Further north you can access Green, Magnetic, Lizard, Fitzroy, Dunk and Bedarra islands offering accommodations from camping to luxury inns.
Stradbroke and Moreton are favorites for those seeking a day trip from Brisbane itself.
7. Explore Gorgeous National Parks
With more than 200 national parks no matter where you are in Queensland you can find beautiful nature within an hour’s drive.
Along the Gold Coast, Springbrook National Park offers breathtaking views, lush rainforest and waterfalls. The Natural Bridge and Springbrook Plateau are two scenic areas to seek out among four sections of walking trails (keep your eye out for wildlife along all of them). Lamington National Park has more than 100 miles of walking trails scattered with waterfalls, ancient flora and wildlife.
From Cairns you can visit the UNESCO-listed Daintree Park with its same named river and the impressive Mossman Gorge at its southern point. (Read more about this park.)
8. Visit the Turtles in Bundaberg
Visit Bundaberg, 4.5 hours north of Brisbane, during the turtle season (November to March). Depending when you arrive you can see Loggerhead turtles come to the beach to lay their eggs or see the baby turtles hatch and scamper down to the ocean. The Mon Repos conservation park there is the largest Loggerhead conservation rookery in the southern hemisphere.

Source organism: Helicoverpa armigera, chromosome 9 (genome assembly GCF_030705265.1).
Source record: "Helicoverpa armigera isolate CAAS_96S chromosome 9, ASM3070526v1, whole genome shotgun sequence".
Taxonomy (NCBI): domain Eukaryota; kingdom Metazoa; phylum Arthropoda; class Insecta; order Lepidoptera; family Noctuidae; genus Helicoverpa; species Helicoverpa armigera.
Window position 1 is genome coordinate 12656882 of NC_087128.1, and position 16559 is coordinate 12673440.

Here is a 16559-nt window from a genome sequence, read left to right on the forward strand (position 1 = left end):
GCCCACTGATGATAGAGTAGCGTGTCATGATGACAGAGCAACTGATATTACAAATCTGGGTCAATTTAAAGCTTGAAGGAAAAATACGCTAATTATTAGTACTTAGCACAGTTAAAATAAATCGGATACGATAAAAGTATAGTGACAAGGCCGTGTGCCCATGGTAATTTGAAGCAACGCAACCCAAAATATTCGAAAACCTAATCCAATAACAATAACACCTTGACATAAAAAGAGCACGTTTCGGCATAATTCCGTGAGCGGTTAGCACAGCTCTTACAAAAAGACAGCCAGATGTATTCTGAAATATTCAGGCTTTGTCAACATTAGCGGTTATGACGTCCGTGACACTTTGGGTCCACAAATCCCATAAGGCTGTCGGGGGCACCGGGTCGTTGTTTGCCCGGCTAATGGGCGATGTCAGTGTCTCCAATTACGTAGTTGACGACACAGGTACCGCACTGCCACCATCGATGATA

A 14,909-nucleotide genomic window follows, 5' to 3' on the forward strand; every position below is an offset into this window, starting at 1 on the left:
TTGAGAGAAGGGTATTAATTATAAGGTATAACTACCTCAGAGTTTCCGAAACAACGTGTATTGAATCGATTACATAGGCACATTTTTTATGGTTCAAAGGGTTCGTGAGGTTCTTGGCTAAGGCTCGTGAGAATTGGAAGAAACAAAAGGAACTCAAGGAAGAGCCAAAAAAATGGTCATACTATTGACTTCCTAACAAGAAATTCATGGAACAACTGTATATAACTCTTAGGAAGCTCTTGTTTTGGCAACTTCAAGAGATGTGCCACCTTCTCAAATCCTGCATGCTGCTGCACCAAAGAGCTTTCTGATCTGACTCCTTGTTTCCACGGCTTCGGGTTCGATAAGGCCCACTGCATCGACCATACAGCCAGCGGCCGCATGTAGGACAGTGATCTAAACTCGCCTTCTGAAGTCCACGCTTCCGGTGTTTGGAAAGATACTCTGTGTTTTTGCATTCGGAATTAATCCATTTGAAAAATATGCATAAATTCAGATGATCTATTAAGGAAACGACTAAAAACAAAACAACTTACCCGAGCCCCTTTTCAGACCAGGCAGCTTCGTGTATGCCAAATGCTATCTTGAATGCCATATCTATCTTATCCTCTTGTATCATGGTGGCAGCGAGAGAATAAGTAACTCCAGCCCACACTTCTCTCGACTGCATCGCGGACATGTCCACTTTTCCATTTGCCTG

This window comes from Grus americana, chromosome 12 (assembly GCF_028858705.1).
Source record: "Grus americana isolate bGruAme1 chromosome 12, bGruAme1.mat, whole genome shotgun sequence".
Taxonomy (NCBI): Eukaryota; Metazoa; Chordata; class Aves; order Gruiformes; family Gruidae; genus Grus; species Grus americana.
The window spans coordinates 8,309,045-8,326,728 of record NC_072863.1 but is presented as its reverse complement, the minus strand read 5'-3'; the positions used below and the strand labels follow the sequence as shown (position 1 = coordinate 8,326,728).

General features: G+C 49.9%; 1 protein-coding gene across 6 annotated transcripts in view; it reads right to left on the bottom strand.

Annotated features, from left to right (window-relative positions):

9. See Crocodiles in the Wild
It’s fantastic–and reassuringly safe–to see crocodiles in the various area wildlife parks in the region, but it’s even more exciting to spot them in the wild!
The Daintree River, a short way from Cairns, is the best place to see crocs in the wild. Join one of the various boat tours available and get ready to see these massive beasts as they bask in the warm Aussie sun. My tip is to try to time your visit during low tide to get full views of crocodiles rather then just the tips of their snouts as they zigzag down the river.
Yes, crocodiles do eat people in Queensland! But from the safety of the boat it’s marvelous watching these incredible archaic animals.
10. Get Up Close to Australian Animals
If you don’t manage any great animal sightings on your trip, make sure to visit Steve’s Irwin’s Australia Zoo, an hour north of Brisbane on the Sunshine Coast.
You’ll see Australian lizards, fresh and saltwater crocodiles, koalas, native birds of prey and kangaroos.
The main show, the Australia Zoo Wildlife Warriors, id held once a day in the Crocosuem and is not to be missed. You will see and learn about giant snakes, birds and saltwater crocodiles. They also do animal presentations where you can learn about tortoises, otters, koalas and birds of prey.
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Melissa Delaware is created and writes for the Thrifty Family Travels website, which details her family’s experiences traveling the world, experiencing new cultures, indulging in local delicacies and exploring every corner of our beautiful earth. She hopes Thrifty Family Travels inspires other families to travel to all the fantastic places the world has to offer.